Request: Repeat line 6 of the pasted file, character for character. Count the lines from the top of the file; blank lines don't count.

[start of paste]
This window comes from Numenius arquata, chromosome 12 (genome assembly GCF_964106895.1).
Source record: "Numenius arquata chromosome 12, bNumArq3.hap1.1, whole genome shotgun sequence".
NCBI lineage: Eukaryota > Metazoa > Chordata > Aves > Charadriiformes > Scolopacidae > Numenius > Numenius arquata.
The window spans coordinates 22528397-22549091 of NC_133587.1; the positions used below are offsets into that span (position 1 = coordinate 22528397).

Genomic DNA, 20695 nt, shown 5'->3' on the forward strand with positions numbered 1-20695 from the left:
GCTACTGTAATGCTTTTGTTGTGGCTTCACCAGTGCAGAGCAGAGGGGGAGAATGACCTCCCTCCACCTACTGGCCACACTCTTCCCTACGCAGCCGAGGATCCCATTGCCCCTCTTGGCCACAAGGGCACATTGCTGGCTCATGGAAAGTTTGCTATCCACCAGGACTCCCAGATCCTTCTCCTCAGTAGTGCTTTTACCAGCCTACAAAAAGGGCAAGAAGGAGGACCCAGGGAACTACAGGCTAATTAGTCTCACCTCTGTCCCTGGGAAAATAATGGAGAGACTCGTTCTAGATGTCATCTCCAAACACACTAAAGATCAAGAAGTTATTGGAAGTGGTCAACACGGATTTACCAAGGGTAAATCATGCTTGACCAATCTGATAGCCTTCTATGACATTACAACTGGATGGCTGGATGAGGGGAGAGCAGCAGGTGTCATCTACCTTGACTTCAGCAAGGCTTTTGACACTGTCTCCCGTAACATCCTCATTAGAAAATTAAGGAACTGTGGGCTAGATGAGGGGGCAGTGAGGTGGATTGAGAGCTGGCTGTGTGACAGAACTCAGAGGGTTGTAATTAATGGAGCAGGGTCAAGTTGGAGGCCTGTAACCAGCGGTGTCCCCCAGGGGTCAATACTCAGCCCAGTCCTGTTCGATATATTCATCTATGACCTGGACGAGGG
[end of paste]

GCTACTGTAATGCTTTTGTTGTGGCTTCACCAGTGCAGAGCAGAGGGGGAGAATGACCTCCCTCCACCTACTGGCCACACTCTTCCCTACGCAGCCGAGGATCCCATTGCCCCTCTTGGCCACAAGGGCACATTGCTGGCTCATGGAAAGTTTGCTATCCACCAGGACTCCCAGATCCTTCTCCTCAGTAGTGCTTTTACCAGCCTACAAAAAGGGCAAGAAGGAGGACCCAGGGAACTACAGGCTAATTAGTCTCACCTCTGTCCCTGGGAAAATAATGGAGAGACTCGTTCTAGATGTCATCTCCAAACACACTAAAGATCAAGAAGTTATTGGAAGTGGTCAACACGGATTTACCAAGGGTAAATCATGCTTGACCAATCTGATAGCCTTCTATGACATTACAACTGGATGGCTGGATGAGGGGAGAGCAGCAGGTGTCATCTACCTTGACTTCAGCAAGGCTTTTGACACTGTCTCCCGTAACATCCTCATTAGAAAATTAAGGAACTGTGGGCTAGATGAGGGGGCAGTGAGGTGGATTGAGAGCTGGCTGTGTGACAGAACTCAGAGGGTTGTAATTAATGGAGCAGGGTCAAGTTGGAGGCCTGTAACCAGCGGTGTCCCCCAGGGGTCAATACTCAGCCCAGTCCTGTTCGATATATTCATCTATGACCTGGACGAGGG